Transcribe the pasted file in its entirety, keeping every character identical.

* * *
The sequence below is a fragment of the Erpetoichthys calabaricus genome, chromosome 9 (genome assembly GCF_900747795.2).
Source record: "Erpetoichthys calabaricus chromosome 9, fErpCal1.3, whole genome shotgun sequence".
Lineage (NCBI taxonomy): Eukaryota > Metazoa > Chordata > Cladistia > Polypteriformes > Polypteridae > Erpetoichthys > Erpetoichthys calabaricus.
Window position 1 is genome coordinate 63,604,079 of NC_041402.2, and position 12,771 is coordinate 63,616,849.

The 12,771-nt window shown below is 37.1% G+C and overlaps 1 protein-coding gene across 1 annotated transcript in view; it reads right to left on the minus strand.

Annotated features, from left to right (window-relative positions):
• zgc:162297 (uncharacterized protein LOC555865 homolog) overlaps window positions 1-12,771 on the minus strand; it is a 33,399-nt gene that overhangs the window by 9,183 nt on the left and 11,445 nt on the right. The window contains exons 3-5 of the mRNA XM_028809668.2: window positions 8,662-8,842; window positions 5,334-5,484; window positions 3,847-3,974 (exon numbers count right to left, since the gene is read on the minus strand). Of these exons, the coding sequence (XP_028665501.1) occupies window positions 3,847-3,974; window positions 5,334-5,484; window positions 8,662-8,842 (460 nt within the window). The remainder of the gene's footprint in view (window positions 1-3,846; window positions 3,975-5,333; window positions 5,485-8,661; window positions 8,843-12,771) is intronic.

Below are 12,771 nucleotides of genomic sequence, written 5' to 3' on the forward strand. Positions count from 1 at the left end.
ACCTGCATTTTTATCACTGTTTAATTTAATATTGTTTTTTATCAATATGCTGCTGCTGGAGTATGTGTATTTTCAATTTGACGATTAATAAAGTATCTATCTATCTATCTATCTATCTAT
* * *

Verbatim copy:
The sequence below is a fragment of the Erpetoichthys calabaricus genome, chromosome 9 (genome assembly GCF_900747795.2).
Source record: "Erpetoichthys calabaricus chromosome 9, fErpCal1.3, whole genome shotgun sequence".
Lineage (NCBI taxonomy): Eukaryota > Metazoa > Chordata > Cladistia > Polypteriformes > Polypteridae > Erpetoichthys > Erpetoichthys calabaricus.
Window position 1 is genome coordinate 63,604,079 of NC_041402.2, and position 12,771 is coordinate 63,616,849.

The 12,771-nt window shown below is 37.1% G+C and overlaps 1 protein-coding gene across 1 annotated transcript in view; it reads right to left on the minus strand.

Annotated features, from left to right (window-relative positions):
• zgc:162297 (uncharacterized protein LOC555865 homolog) overlaps window positions 1-12,771 on the minus strand; it is a 33,399-nt gene that overhangs the window by 9,183 nt on the left and 11,445 nt on the right. The window contains exons 3-5 of the mRNA XM_028809668.2: window positions 8,662-8,842; window positions 5,334-5,484; window positions 3,847-3,974 (exon numbers count right to left, since the gene is read on the minus strand). Of these exons, the coding sequence (XP_028665501.1) occupies window positions 3,847-3,974; window positions 5,334-5,484; window positions 8,662-8,842 (460 nt within the window). The remainder of the gene's footprint in view (window positions 1-3,846; window positions 3,975-5,333; window positions 5,485-8,661; window positions 8,843-12,771) is intronic.

Below are 12,771 nucleotides of genomic sequence, written 5' to 3' on the forward strand. Positions count from 1 at the left end.
ACCTGCATTTTTATCACTGTTTAATTTAATATTGTTTTTTATCAATATGCTGCTGCTGGAGTATGTGTATTTTCAATTTGACGATTAATAAAGTATCTATCTATCTATCTATCTATCTAT